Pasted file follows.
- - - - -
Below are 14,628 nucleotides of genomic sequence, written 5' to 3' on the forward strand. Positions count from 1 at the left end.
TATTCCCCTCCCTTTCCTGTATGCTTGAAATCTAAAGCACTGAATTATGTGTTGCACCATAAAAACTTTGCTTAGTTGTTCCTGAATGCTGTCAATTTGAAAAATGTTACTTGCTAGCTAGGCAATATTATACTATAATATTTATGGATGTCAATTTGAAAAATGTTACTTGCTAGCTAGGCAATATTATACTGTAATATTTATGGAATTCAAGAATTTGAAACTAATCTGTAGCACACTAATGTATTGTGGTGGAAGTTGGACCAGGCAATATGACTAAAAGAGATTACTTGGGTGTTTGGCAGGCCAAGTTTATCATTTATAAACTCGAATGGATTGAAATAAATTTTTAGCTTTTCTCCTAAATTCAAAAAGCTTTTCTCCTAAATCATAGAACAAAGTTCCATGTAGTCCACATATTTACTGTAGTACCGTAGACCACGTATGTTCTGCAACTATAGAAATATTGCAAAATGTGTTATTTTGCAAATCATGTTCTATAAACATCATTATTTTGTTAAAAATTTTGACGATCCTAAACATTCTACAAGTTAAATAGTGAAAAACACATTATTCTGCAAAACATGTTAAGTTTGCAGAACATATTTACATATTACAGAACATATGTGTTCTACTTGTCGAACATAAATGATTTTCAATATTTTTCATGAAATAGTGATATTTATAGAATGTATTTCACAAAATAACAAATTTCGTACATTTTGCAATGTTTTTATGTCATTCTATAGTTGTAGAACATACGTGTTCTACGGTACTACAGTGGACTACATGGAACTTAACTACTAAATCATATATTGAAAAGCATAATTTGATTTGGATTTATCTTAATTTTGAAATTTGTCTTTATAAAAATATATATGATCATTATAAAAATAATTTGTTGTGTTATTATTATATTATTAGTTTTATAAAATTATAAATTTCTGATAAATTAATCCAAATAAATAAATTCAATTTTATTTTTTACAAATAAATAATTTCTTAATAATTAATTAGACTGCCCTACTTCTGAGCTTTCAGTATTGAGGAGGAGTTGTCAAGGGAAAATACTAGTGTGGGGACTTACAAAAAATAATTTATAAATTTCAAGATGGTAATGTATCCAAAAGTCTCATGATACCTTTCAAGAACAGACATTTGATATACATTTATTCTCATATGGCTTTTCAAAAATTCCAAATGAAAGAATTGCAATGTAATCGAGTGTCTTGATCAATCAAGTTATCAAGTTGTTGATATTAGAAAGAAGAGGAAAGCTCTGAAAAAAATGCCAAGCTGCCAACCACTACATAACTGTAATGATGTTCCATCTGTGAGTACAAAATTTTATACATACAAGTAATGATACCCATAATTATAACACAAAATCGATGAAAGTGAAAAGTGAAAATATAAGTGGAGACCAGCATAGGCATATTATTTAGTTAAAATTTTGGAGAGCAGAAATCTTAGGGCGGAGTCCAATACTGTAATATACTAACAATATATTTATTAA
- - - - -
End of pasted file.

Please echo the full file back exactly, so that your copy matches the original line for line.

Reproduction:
Below are 14,628 nucleotides of genomic sequence, written 5' to 3' on the forward strand. Positions count from 1 at the left end.
TATTCCCCTCCCTTTCCTGTATGCTTGAAATCTAAAGCACTGAATTATGTGTTGCACCATAAAAACTTTGCTTAGTTGTTCCTGAATGCTGTCAATTTGAAAAATGTTACTTGCTAGCTAGGCAATATTATACTATAATATTTATGGATGTCAATTTGAAAAATGTTACTTGCTAGCTAGGCAATATTATACTGTAATATTTATGGAATTCAAGAATTTGAAACTAATCTGTAGCACACTAATGTATTGTGGTGGAAGTTGGACCAGGCAATATGACTAAAAGAGATTACTTGGGTGTTTGGCAGGCCAAGTTTATCATTTATAAACTCGAATGGATTGAAATAAATTTTTAGCTTTTCTCCTAAATTCAAAAAGCTTTTCTCCTAAATCATAGAACAAAGTTCCATGTAGTCCACATATTTACTGTAGTACCGTAGACCACGTATGTTCTGCAACTATAGAAATATTGCAAAATGTGTTATTTTGCAAATCATGTTCTATAAACATCATTATTTTGTTAAAAATTTTGACGATCCTAAACATTCTACAAGTTAAATAGTGAAAAACACATTATTCTGCAAAACATGTTAAGTTTGCAGAACATATTTACATATTACAGAACATATGTGTTCTACTTGTCGAACATAAATGATTTTCAATATTTTTCATGAAATAGTGATATTTATAGAATGTATTTCACAAAATAACAAATTTCGTACATTTTGCAATGTTTTTATGTCATTCTATAGTTGTAGAACATACGTGTTCTACGGTACTACAGTGGACTACATGGAACTTAACTACTAAATCATATATTGAAAAGCATAATTTGATTTGGATTTATCTTAATTTTGAAATTTGTCTTTATAAAAATATATATGATCATTATAAAAATAATTTGTTGTGTTATTATTATATTATTAGTTTTATAAAATTATAAATTTCTGATAAATTAATCCAAATAAATAAATTCAATTTTATTTTTTACAAATAAATAATTTCTTAATAATTAATTAGACTGCCCTACTTCTGAGCTTTCAGTATTGAGGAGGAGTTGTCAAGGGAAAATACTAGTGTGGGGACTTACAAAAAATAATTTATAAATTTCAAGATGGTAATGTATCCAAAAGTCTCATGATACCTTTCAAGAACAGACATTTGATATACATTTATTCTCATATGGCTTTTCAAAAATTCCAAATGAAAGAATTGCAATGTAATCGAGTGTCTTGATCAATCAAGTTATCAAGTTGTTGATATTAGAAAGAAGAGGAAAGCTCTGAAAAAAATGCCAAGCTGCCAACCACTACATAACTGTAATGATGTTCCATCTGTGAGTACAAAATTTTATACATACAAGTAATGATACCCATAATTATAACACAAAATCGATGAAAGTGAAAAGTGAAAATATAAGTGGAGACCAGCATAGGCATATTATTTAGTTAAAATTTTGGAGAGCAGAAATCTTAGGGCGGAGTCCAATACTGTAATATACTAACAATATATTTATTAA